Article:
Pipe Band Wins Big At Competition

Outperforming several other adult bands, the RHS pipe band proudly won first place at the 36th Anniversary of the Southern Maryland Celtic Festival April 26. The event marked the pipe band’s largest win of the year.

Their win will be followed up with the upcoming National Capital Area Scottish Festival. The Scottish Festival is an indoor event that the pipe band has hosted for over 45 years. It is immensely popular, attracting hundreds of visitors each year. Because of the interest in the festival, it has turned into the pipe band’s largest fundraiser.

Irish, Highland and Scottish country dancers performed at the festival along with other metropolitan area pipe and drum bands. There were raffles for different prizes throughout the day and various games and crafts, but the festival kept its focus on the all performers. This year, the Scottish Festival was held May 3 at RHS.

Aside from the Scottish Festival, the pipe band has performed both nationally and internationally. However, the majority of their performances are located in the greater D.C. area. Some of the pipe band’s more famous national events include the world premiere of two movies, “A Bridge Too Far” and “Patton,” as well as performing at the Maryland Governor’s Inauguration in 2004.

The pipe band also participated in the Bicentennial Parade, which was nationally televised, and have performed in numerous concerts at the Kennedy Center. Internationally, the pipe band has completed several tours of Scotland and played in Toronto. “It is always a pleasure to perform with the pipe band,” piping instructor Marti Dillon said. “Being such a unique organization, we are always well-received and it gives me a good feeling.”

Some of the pipe band members have the Scottish heritage their instruments suggest, such as Dillon. Her mother’s side of the family is Scottish, and several of Dillon’s family members have participated in highland dancing, piping and drumming as well. Because of her heritage, bagpiping is an important part of Dillon’s life.

Piper and junior Crista Campbell also has a family that includes Scottish heritage. “My dad was the first to play in our more recent family, as far as I know,” Campbell said. “I have done a few parades and performances, and they are exciting.”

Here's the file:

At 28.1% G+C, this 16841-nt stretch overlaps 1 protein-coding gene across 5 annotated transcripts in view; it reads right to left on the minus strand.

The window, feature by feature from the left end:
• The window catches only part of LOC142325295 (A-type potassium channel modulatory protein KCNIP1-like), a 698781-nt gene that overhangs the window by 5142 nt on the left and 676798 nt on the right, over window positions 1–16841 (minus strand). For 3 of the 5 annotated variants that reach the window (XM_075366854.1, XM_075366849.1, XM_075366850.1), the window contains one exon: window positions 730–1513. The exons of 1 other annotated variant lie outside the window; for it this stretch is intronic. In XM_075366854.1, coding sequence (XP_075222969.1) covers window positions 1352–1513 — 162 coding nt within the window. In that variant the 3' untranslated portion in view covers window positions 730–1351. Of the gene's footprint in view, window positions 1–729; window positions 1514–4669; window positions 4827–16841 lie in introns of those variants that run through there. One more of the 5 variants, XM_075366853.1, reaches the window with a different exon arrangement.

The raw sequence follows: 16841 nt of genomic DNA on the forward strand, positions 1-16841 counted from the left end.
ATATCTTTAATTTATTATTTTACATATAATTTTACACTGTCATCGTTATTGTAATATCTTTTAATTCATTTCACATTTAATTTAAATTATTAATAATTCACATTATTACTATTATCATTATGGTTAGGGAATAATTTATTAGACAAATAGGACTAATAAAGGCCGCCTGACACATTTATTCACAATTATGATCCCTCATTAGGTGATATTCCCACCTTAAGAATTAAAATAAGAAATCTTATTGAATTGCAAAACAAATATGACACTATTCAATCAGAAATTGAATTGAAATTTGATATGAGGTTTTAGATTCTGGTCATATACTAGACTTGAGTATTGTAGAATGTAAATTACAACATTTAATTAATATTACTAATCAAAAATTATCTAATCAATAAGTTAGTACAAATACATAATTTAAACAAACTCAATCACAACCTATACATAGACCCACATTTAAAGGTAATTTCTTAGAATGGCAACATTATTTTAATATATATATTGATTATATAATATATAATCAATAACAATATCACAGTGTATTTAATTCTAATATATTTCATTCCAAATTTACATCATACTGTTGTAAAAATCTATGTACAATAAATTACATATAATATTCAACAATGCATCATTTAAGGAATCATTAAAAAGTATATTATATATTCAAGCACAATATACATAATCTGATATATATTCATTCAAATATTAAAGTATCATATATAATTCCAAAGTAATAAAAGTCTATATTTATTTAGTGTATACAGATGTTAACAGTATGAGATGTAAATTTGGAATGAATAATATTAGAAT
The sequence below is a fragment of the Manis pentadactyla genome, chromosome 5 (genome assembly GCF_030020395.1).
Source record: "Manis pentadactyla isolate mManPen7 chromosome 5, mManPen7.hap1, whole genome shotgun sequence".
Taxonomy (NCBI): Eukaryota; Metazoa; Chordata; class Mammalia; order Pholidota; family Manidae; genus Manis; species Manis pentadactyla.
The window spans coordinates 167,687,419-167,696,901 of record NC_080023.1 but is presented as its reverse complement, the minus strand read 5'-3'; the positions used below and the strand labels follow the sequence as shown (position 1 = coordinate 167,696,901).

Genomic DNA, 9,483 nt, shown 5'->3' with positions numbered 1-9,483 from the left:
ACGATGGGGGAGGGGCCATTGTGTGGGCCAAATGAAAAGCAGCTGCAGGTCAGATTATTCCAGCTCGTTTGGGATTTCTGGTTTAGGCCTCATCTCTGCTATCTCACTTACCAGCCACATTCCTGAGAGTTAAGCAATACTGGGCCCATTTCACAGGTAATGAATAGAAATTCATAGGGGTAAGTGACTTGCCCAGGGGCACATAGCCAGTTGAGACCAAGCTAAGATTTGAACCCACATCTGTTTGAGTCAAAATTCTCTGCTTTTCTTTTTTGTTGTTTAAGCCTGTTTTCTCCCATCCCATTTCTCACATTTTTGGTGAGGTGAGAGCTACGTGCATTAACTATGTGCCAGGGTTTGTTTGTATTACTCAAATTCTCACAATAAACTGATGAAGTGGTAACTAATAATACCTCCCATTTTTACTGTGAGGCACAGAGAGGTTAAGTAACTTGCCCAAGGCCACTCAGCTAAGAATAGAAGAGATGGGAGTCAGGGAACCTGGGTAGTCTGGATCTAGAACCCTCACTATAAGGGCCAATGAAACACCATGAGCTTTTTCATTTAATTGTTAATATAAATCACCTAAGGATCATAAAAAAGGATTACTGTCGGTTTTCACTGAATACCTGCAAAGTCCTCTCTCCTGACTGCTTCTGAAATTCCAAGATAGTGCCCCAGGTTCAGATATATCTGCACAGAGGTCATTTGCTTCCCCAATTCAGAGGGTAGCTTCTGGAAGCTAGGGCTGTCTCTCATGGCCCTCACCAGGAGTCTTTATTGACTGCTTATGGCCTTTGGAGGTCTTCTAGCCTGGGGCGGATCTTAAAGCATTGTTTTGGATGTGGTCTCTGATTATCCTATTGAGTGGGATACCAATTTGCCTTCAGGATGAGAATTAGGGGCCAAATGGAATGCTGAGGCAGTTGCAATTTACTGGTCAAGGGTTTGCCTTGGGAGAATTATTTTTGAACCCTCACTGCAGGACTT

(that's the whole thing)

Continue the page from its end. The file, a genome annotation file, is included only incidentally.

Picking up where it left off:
This connection becomes especially important when the band performs at events that celebrate Scottish heritage. Aside from the Southern Maryland Celtic Festival and the Scottish Festival, another important event is the Fairhill Scottish Games. This year, they will be held May 17 at the Fairhill Race Track.

In order to keep up the high quality of their performances, the pipe band practices every Wednesday from 7-9 p.m. The pipe band is divided into groups of tenor/bass, snare and pipe. At the beginning of practice, the band practices in these groups. Performing pipers are in the cafeteria, while drums and beginning pipers work in classrooms on the second floor.

The band practices together in the cafeteria in the second half of their time. “After the music is memorized then it’s most helpful to play as a band to blend the different parts together,” RHS pipe band director Lisa Frazier said.

The performing band is all of the members of the pipe band who participate in festivals, parades and other performances. In order to become a part of the performing band, a student must first memorize enough music and become comfortable playing and marching at the same time.

“To learn to play the bagpipe takes close to a year,” Dillon said. “It is a very rewarding and fun instrument to play- a very worthwhile investment.”

All students grades four and up who want to join the RHS pipe band can contact Ms. Frazier at [email protected]